Honestly Kid

by Daniel Damkoehler


premature fiction

The Car In The Orchard

Hernandez turned the squad car out of the Grady’s parking lot and looked in the rear view mirror. Perry Foltz’s tears and laughter cooled to a dull simmer. The cowboy was calming himself down. Hernandez decided to take the long way around to the station. He turned off the the main route through town, onto a side street with more orchards than addresses.

“Ya’ gonna take me out and teach me a lesson pachuco?”

“Where’d you learn that word?”

“I dunno. Too much TV, maybe.”

“My name is Hernandez. Officer Hernandez.”

“Okay. So, you gonna take me out and teach me a lesson in one of these orchards here, Officer Hernandez?”

Foltz’s eyes held Hernandez’s glance in the rear view mirror. “I could.” He slowed the car. Foltz didn’t look worried. He turned right down a narrow dirt road only slightly wider than the regular spacing of the rows of almond trees. Once hidden from the main road by the trees, he stopped the car and turned off the engine. Hernandez undid his seat belt and turned around to look at Foltz through the plexiglass divider.

“Okay, jefe. You’re startin’ to worry me.”

“You should be worried if I decide to search you.”

Foltz shifted forward in his seat. “I don’t know what yer talkin’ about.” Hernandez only suspected he was holding before, but now he knew it. But he’s not as dumb as he lets on, this cowboy.

Hernandez took a piece of cinnamon gum from the pack on the seat next to him.

“Hey, howzabout you slide me one of them pieces through an air hole here, Officer, sir?”

“I’ll give you one at the station.”

Foltz leaned back in the seat. He was sitting on his hands now. Hernandez smiled. “Don’t bother.”


“Your hands, put ’em behind your back. There’s no point, Foltz. We probably won’t keep you long.”

“Ya’ know what? You’re overly suspicious, that’s your problem. I’m just a little uncomfortable here, that’s all.”

Hernandez’s tone changed. “I’m not suspicious enough.” The bullshit was over. “And you know it.”

Foltz sat forward and moved his hands behind his back again. All traces of his habitual smirk closed and went away for the duration.

Hernandez didn’t look away. He seemed hardly to breathe in the moments he didn’t speak. “You had me fooled. Right up until you did that skip step.”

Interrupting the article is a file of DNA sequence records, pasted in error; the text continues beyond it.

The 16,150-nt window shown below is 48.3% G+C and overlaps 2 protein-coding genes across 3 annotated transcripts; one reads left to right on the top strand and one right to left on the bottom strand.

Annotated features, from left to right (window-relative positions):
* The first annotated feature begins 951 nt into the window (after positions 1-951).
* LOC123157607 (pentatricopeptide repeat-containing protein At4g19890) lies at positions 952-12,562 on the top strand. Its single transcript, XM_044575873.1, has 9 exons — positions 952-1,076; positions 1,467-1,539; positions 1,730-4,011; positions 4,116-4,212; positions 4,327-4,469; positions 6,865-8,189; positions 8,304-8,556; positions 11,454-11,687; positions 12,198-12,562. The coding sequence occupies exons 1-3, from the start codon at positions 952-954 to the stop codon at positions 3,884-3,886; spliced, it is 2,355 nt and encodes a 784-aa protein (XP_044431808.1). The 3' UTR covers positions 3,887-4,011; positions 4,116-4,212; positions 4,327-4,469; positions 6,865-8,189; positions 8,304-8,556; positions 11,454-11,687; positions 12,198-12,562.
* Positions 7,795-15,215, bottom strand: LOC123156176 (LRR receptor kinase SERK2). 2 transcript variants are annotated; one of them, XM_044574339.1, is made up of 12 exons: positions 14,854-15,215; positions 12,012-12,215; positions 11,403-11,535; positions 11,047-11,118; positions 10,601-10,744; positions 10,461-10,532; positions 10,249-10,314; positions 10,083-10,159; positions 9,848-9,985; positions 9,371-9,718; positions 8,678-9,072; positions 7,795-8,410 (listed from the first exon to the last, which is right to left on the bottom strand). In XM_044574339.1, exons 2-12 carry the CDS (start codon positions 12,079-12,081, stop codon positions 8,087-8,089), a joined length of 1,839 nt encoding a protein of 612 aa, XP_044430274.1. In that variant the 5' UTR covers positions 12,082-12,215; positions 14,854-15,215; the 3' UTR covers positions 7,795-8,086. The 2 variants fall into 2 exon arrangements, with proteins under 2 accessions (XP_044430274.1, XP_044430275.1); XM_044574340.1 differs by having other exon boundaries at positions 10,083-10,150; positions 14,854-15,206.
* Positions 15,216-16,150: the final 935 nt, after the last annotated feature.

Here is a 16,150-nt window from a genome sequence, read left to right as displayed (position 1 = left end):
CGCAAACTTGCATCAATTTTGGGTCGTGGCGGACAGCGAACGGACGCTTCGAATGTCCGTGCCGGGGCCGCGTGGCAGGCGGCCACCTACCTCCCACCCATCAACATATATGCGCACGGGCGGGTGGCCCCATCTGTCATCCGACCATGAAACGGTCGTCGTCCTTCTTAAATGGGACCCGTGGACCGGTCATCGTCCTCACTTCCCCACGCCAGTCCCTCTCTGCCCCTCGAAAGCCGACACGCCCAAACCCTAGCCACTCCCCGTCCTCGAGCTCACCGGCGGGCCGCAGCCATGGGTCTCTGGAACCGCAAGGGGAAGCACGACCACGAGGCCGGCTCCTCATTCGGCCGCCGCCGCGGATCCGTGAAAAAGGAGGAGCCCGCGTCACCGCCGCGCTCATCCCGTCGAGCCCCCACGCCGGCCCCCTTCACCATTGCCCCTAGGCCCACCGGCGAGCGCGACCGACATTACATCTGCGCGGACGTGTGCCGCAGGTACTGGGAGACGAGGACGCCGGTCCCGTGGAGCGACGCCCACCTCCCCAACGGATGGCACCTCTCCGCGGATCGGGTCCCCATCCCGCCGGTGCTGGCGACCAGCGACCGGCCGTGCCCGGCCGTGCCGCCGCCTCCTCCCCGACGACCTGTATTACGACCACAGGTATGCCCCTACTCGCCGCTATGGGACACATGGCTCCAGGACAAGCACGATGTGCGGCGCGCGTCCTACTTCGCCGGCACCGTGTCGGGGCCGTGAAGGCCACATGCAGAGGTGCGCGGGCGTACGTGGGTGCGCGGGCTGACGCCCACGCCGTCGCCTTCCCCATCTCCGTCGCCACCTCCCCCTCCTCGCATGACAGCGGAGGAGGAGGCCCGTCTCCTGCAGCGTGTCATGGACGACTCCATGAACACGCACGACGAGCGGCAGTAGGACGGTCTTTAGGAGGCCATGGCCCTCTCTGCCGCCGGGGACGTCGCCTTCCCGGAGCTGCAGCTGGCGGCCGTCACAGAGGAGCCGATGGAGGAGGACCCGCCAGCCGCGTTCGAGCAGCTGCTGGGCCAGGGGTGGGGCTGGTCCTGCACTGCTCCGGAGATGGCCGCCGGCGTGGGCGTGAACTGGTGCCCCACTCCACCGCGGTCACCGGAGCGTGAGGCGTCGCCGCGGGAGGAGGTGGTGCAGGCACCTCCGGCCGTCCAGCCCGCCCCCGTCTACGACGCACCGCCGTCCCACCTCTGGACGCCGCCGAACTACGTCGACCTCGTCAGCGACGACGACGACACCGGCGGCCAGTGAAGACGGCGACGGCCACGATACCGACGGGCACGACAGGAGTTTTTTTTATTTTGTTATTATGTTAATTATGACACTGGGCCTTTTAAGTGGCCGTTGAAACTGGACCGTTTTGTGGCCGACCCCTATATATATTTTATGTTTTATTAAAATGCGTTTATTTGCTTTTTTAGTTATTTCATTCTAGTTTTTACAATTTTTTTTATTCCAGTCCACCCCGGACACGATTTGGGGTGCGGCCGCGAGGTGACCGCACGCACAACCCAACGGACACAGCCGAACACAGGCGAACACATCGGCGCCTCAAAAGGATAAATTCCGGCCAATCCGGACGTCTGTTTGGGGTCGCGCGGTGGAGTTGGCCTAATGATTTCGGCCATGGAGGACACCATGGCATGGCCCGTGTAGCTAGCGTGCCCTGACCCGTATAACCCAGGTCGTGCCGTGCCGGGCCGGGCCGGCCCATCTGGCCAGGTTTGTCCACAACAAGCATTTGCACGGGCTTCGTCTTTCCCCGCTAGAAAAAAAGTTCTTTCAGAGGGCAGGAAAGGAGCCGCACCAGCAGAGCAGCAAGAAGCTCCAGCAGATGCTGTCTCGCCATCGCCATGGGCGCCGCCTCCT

Foltz didn’t blink. “I don’t know what yer talkin’ about.”


After a fat, distended minute of staring at one another, Perry smirked again.

Hernandez continued at last, “If you had wanted to hit Buedall, you would have gone right up to him at the start. You wanted Andy. Or maybe me. But I think you wanted Andy. You barely know me.”

“Now, why would I wanta hit good ol’ Andy Currie?”

“You tell me.”

Foltz leaned back in the seat and looked to his left down a long row of trees. He shook his head. “Uh-uh. You better just take me out and kick the shit outta me here or whatever you wanta do…or…or run me on in to the station for whatever you got. I’m ready. Whatever.”

Hernandez did not move.

Foltz looked at the officer and badge and then out the window again. “I’m just a drunk, stupid cowboy is all. I got nothin’ against Andy Currie. I’ve known him my whole life. Andy knows it, too.”

“You’re not drunk. Not that drunk, anyway.”

The smirk departs again and Foltz is blinking back tears, but not from grief this time. Or booze. When he speaks again, it comes from the back of his throat, a deep whisper that reminds Hernandez of a schoolyard bully surrender, “What would I have against Andy? Andy Currie…he’s a good man. A goddamned angel. Whole family’s a bunch of angels. And Kenny too. Goddamned angels.”

Hernandez shifts in his seat. “You’re afraid.” He’s whispering too. Surprised.
Foltz turns to him and looks him in the eyes. His voice is more ragged still. His eyes look burnt red. “You bust me down or whatever. But you tell ’em, I didn’t say nothin’ but they’re good men.” He looks down at his boots. “Because they are…good men. Kenny’s good…Andy is a good man. I’m just a drunk, stupid cowboy’s all.”

“You’re not stupid, Perry.” He could have waited some more, but Hernandez knew Foltz was too tired and bent – maybe too broken – to make a stand. A kid like Perry Foltz might never be able to say what he knew, but he’d done what he could. He took his swings in the moment and gave Hernandez some direction to go looking and two men to watch for along the way. He drove him to the station, but never searched him or booked him. Andy never filed a complaint.

No one signed Perry Foltz out upon his release that night. A small bookkeeping error that made the moment of Perry Foltz’s diappearance feel to Hernandez slightly more than natural, slightly less than honest, and entirely inevitable.